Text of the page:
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Buffalo South Entrance North Side, NY  Lighthouse accessible by car and a short, easy walk.   

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Buffalo South Entrance North Side Lighthouse

Buffalo’s emergence as a bustling port continued well after the 1825 opening of the Erie Canal. The city quickly outgrew its first lighthouse erected in 1818, and the 1833 stone tower still standing today was superseded by a breakwater station in the 1870s. Still, the volume of ship traffic necessitated another expansion of the harbor, and a lengthy breakwater was built south of the main harbor. The 1900 Annual Report of the Light House Board noted: “By the act approved June 6, 1900, $45,000 was appropriated for establishing suitable light and fog signal stations to mark the main southern entrance of the new breakwater at Buffalo, N.Y. Plans for the light towers and fog-signal house, including foundation and pile protection work were completed, and plans for the keeper’s dwelling are being prepared.” Soon after the plans were finished, a section of the breakwater near where the light towers were to be erected was badly damaged by two severe storms, forcing the plans to be modified “to provide greater strength to meet extreme conditions of wind and wave action.” It was ultimately determined to place both a fog signal and beacon light on the south side of the southern harbor entrance, and an accompanying, smaller light on the north side.

A contract for the project was signed with a target completion date of December 31, 1902, and soon work had begun on concrete foundations at the sites. However, owing to difficulties in acquiring iron for the construction of the south side beacon and fog signal house, the contractors were unable to finish their work by the end of 1902, and the incomplete lighthouse was sealed up and securely anchored for the long winter ahead. Work resumed in the spring as soon as the ice permitted, but defective building materials and shoddy craftsmanship further impeded the project’s completion until later in 1903.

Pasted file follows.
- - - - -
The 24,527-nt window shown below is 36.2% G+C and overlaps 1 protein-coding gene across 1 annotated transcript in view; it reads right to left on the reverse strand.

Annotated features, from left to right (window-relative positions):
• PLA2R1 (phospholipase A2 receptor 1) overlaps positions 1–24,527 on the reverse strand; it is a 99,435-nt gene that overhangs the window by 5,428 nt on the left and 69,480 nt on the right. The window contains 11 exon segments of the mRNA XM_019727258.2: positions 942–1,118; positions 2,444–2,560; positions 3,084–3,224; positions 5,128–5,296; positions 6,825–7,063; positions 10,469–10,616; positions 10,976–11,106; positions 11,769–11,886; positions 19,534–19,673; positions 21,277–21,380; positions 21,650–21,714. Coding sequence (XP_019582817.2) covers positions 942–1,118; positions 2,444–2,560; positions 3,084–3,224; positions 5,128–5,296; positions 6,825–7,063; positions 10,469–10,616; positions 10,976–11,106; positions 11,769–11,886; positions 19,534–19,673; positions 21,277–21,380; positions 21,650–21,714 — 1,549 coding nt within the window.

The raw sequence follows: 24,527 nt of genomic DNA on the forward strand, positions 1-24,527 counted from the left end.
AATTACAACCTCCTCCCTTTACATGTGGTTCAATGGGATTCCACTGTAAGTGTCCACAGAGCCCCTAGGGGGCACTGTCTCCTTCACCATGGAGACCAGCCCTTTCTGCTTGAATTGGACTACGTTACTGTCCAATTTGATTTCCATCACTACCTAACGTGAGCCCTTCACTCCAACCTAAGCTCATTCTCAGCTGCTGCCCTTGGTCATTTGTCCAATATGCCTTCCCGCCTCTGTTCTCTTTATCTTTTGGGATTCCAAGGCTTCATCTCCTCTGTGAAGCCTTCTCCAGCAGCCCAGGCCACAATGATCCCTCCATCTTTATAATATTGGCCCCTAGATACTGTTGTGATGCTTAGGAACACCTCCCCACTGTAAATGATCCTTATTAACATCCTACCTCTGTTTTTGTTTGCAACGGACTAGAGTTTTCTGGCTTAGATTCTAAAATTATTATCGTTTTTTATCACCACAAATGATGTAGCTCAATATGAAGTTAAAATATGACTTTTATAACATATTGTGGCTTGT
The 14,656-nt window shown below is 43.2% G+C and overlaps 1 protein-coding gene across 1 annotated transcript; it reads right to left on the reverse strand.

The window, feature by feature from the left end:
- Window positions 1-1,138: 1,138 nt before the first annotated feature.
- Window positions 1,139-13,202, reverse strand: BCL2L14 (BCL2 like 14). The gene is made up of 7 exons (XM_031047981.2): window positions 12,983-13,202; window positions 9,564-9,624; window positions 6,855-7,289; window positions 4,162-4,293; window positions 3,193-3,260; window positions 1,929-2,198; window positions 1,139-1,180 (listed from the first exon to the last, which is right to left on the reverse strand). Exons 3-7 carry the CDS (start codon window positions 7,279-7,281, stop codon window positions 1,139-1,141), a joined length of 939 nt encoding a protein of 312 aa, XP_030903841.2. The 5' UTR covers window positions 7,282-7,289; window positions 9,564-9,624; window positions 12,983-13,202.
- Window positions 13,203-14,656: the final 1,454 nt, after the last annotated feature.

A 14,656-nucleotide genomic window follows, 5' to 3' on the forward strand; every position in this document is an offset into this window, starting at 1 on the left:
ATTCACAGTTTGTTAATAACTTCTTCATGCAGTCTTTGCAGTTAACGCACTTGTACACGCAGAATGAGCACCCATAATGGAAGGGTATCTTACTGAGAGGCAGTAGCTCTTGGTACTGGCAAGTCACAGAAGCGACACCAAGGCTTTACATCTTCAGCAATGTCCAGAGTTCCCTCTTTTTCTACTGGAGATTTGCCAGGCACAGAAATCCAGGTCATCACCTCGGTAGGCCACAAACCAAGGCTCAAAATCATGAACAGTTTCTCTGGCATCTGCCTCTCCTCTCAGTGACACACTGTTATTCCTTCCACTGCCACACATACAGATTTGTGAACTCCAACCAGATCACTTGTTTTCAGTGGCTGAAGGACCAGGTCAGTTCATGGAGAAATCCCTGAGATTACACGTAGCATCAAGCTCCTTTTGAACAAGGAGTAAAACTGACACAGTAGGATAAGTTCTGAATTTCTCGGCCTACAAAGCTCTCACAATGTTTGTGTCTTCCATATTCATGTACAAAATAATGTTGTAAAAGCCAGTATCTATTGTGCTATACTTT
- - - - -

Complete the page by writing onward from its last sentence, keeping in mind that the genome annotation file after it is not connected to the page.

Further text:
Breakwater lighthouse in 1913
Photograph courtesy National Archives
The Annual Report of the Lighthouse Board noted that at the end of June 1903 the south side lighthouse and the “steel beacon on the north side” were both essentially finished. The metal trusses for the roof of the fog signal building had been delivered to Buffalo, but no work was performed on the building itself as the timber supplied for its walls did not pass inspection. Important parts for the station were in various states of transit at the time. The pedestal, clockwork, and lens for the south tower were being stored at the general lighthouse depot, awaiting shipment, while the north beacon’s lens lantern had already been delivered to the lighthouse lamp shop in Buffalo. The fog signal’s engines, siren, and air receivers were in readiness at the Buffalo depot. The Lighthouse Board report also mentioned that title to real estate for the double keeper’s dwelling had been obtained and that a contract had been let for its completion by October 2, 1903.

Both the North and South Side Lighthouses were exhibited for the first time on September 1, 1903. Construction on the fog signal building was initiated on May 10, 1904. By July, the four walls of the signal house were standing, and the structural ironwork was in place awaiting installation of the roof covering. Finally, on November 12, 1904, a fog siren powered by compressed air produced by twin thirteen-horsepower engines was in readiness. A 176-foot “pile and timber bulkhead...on the easterly side of the Stony Point arm of the breakwater” was also completed during the 1904 season.

A brick duplex for the keepers was built by Frank Petit for $8,764 on a parcel acquired from the Lackawanna Steel Company.